We are doing this assignment tomorrow, not because the client is happy with the terms, but because they signed a contract with a standard rights package and then, after the fact, just a few (business) hours before the event was to start, thought they would try to renegotiate the terms of the agreement - to terms which we cannot convey, and which we principally objected to. Thus, the power of the signed contract.

Today, Arlo didn't play Alice's Restaurant, which is all right by me, since what he did play was incredible in it's own right. At first, I thought I'd be disappointed that he didn't, but afterwards, and upon reflection, I was exceedingly pleased with what he did play. So too, will tomorrow's client be pleased with the work we produce for them, even if they don't get every right under the sun, they will get quality work from a professional photographer, who is "doing something" profitable tomorrow.


If anyone knows Italian, please hook a sista up and let me know what they're saying here! The Italian newspaper, la Repubblica, features their editors' favorite photographers from around the world every week. Check it out! Click on the image to view the gallery. Ciao ciao!

Get it. Get it!

Got it! My recent indulgent and impulsive buying rampage of new art has landed me another piece from 20x200. This time by Los Angeles artist Aili SchmeltzDear Santa: I only want white hardwood frames with UV glazing for Chrismahannakwanza this year. (and maybe a new pony!)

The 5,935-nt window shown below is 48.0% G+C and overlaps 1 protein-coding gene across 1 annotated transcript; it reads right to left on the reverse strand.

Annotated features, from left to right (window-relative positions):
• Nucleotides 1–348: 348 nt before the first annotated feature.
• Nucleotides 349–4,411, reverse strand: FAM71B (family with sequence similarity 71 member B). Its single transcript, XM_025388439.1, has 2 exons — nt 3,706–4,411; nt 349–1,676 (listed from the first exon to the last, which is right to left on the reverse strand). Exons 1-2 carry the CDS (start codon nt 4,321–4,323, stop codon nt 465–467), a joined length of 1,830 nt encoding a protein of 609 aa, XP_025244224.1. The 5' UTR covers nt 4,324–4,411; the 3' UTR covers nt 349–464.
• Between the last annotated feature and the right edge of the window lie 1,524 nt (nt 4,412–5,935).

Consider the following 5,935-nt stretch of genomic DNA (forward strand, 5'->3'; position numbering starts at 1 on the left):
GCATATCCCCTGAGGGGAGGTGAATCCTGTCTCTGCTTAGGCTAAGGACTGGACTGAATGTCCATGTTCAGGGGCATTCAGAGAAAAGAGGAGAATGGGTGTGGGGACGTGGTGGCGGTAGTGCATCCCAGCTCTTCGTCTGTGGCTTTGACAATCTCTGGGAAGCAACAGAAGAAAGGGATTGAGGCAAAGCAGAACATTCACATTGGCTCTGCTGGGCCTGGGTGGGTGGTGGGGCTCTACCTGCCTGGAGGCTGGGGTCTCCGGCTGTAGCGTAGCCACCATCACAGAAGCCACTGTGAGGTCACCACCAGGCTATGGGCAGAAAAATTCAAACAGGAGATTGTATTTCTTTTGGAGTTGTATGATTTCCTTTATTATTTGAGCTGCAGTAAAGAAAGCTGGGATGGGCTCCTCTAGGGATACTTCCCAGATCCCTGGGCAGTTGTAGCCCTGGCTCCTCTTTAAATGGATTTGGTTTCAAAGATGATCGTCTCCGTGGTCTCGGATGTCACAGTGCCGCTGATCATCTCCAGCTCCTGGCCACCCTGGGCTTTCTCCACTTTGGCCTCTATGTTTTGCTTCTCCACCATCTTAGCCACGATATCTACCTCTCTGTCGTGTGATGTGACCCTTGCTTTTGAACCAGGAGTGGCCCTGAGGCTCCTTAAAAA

My friend (and trusty assistant) Mark introduced me to the fantastic online gallery 20X200. They have a great concept: introduce two new pieces a week; one photo and one work on paper. Each is available in three sizes. The smallest (8x10) is sold in editions of 200, medium sized in editions of 20 and largest sized in editions of 2. A great idea that allows access to limited, hand signed editions for a great price. And, it supports emerging artists from around the country.
This week, I snapped up Unleaded, Unleaded, Premium Unleaded by Eric Graham, a Brooklyn-based artist. I'm excited for its arrival and eager to see what's in store next week!

The Bandit

My burf-day was last week. Another year closer to yelling at the rugrats to get off my lawn (with a furrowed brow and waving my sleek aluminum walker with two tennis balls for gliders). I received one of these Bandits from my friend Emily.Such a simple concept that I couldn't wait to stick a photo in it. Currently, its an image of Sammy the Squirrel from Design Is Kinky. Whats next? The lovely Dolly Parton.

Looking back...moving forward

This year has been awesome so far. The last two months seem like they're going to rock too! New clients, our holiday party, friends flying in from everywhere, new test shoots, and yes, MORE SNOWBIRDS!!!
So as it gets closer to the end of the year, I'm beginning to dust some of the shelves of our server. One of my favorite producers (you know who you are) always pokes fun at me for being such a hyperactive, over-organized, OCD, funny, tech-savvy photographer. These are from a whirlwind of a shoot for a fantastic client. 15 models, over 2 dozen setups, a simple theme, a cohesive color palette, and a blizzard in the middle of February.I cannot wait for what 2008 is going to have in store. If you're a regular here on my blog, you'll be along for the ride!